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Cardiome’s strong margins overshadow cash concerns, says Echelon

Cardiome Pharma


Cardiome Pharma
Cardiome CEO Bill Hunter.

Echolon Wealth Partners analyst Douglas Loe says strong gross margins from Cardiome (Cardiome Stock Quote, Chart, News: TSX:COM) mitigate the company’s near-term business risk and cash crunch.

On Friday, Cardiome reported its first quarter, 2016 results. The company lost (U.S.) 1.23-million on product sales of $7.0-million, a 27.2 per cent increase over the $5.5-million topline the company reported in the same period last year.

“Q1 2016 unfolded as we expected it would. Revenue growth of 29 per cent reflects the progress that we see in our commercial markets and we are extremely pleased with our recent licence of Xydalba from Allergan PLC that was announced subsequent to quarter-end,” said CEO Dr. William Hunter. “We anticipate our first commercial sales of Xydalba this year and a larger commercial rollout during 2017. Brinavess continues to grow as per our expectations and our recent product addition of Esmocard will start to have a positive impact on our results this year as well. We are also preparing for the potential Canadian launches of Brinavess and Aggrastat early in 2017, as well as Trevyent in our territories after that. We are well on our way to executing our strategy of building a robust product portfolio consisting of stable revenue-generating products coupled with proprietary high-growth products, such as Xydalba. We hope to add more products to our portfolio in the near term that will shorten our path to profitability as we continue to be very active in business development activities.”


Loe notes the company’s core CV product showed substantial growth, providing a stabilizing effect for the launches of products such as Xydalba and Trevyent, and also provided Cardiome with a comparatively strong gross margin of 79.9%. But the analyst says it is obvious the company will need to strengthen its balance sheet.

“Cardiome’s need to recapitalize the firm just leaps off the financial statements, with or without Xydalba deal economics factored in,” says Loe. “On the balance sheet, Cardiome exited the quarter with US$14.2M in cash/restricted cash and we know that this balance is at least US$5M lower today just on the upfront payment to Allergen for Xydalba marketing rights, and will decline by another US$8M in FQ316 on the same deal. Cardiome’s total debt, in which we include US$4.6M in future cash obligations to legacy Correvio shareholders, was US$13.2M and the timeframe over which these obligations will require repayment is fairly near term, before end-of-F2018 in all cases. Accordingly, it is clear that modifications to Cardiome’s capital structure are being pondered, and we infer from conference call commentary that debt instruments are being explored more aggressively than equity instruments. Our model does not currently have any overt bias on either of these options and we will infuse new debt/equity and associated capital costs once details are revealed.”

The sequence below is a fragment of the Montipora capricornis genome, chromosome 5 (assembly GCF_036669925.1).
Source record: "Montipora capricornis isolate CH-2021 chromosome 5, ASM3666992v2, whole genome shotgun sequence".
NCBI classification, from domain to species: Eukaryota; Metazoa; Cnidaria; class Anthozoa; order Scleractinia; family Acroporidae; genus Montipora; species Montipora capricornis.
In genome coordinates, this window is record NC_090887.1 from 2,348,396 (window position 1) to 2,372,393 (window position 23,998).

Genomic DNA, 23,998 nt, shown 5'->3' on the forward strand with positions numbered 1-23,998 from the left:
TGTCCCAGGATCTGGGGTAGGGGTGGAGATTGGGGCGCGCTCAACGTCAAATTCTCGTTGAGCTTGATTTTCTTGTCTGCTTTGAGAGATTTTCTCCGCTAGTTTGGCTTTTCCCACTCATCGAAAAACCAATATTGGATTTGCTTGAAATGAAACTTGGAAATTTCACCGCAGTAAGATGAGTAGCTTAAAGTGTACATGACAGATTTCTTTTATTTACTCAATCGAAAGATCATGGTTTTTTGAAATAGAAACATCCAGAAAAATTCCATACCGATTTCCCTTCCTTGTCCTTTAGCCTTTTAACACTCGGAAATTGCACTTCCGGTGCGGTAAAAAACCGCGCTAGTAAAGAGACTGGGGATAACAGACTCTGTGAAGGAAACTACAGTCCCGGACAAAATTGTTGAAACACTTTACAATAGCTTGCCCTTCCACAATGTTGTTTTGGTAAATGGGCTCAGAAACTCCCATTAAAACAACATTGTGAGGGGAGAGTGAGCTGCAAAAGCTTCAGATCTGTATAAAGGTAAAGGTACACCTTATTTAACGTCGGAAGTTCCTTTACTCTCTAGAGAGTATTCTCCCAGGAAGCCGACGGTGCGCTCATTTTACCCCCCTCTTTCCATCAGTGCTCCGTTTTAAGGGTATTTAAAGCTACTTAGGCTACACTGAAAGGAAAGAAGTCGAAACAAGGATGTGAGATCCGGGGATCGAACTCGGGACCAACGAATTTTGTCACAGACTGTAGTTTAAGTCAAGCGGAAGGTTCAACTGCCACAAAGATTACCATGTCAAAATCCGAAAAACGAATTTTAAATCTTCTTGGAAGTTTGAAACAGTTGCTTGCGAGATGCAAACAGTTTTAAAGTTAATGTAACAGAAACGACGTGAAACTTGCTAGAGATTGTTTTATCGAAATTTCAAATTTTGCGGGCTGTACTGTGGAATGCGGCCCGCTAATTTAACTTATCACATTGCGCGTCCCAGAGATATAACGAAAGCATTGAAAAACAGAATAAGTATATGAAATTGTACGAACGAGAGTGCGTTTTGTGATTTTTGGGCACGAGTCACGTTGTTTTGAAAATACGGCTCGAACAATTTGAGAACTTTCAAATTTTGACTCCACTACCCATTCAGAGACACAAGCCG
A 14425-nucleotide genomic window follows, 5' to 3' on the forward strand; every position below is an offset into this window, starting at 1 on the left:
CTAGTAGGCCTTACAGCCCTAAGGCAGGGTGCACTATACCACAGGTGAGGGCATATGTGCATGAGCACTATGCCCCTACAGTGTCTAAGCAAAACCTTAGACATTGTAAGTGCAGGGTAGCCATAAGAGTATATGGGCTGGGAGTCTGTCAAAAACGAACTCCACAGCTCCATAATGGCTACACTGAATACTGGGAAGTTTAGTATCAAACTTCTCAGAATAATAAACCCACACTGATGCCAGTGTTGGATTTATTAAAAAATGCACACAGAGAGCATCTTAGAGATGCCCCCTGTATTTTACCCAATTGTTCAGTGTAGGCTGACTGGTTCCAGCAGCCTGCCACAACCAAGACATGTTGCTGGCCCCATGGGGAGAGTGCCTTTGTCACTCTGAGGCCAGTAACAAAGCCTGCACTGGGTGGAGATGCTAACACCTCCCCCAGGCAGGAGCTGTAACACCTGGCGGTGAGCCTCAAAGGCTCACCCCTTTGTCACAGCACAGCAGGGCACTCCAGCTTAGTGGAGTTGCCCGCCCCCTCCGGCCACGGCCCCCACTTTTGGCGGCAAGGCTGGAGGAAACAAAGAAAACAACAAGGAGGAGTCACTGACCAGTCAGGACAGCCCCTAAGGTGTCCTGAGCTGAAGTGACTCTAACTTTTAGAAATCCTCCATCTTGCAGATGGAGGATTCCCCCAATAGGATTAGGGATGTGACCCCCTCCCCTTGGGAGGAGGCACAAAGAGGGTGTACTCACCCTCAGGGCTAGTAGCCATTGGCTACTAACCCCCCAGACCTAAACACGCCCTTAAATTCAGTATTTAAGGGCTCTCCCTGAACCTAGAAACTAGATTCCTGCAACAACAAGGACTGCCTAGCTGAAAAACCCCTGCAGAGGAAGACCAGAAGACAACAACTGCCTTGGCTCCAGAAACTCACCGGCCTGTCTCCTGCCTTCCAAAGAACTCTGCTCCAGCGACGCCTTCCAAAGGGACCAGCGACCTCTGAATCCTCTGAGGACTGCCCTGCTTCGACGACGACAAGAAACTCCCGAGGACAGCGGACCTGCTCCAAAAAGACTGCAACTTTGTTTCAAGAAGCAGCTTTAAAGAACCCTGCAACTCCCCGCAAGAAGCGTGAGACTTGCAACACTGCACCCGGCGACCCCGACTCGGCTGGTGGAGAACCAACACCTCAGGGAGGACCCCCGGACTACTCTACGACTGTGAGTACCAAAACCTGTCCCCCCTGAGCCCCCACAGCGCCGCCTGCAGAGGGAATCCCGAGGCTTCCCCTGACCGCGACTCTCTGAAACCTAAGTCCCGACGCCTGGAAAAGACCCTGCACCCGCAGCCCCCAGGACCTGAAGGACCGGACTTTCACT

In a research update to clients today, Loe maintained his “Buy” rating and one-year price target of (U.S) $8.00 on Cardiome, implying a return of 60.3 per cent at the time of publication.

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About The Author /

Cantech Letter founder and editor Nick Waddell has lived in five Canadian provinces and is proud of his country's often overlooked contributions to the world of science and technology. Waddell takes a regular shift on the Canadian media circuit, making appearances on CTV, CBC and BNN, and contributing to publications such as Canadian Business and Business Insider.
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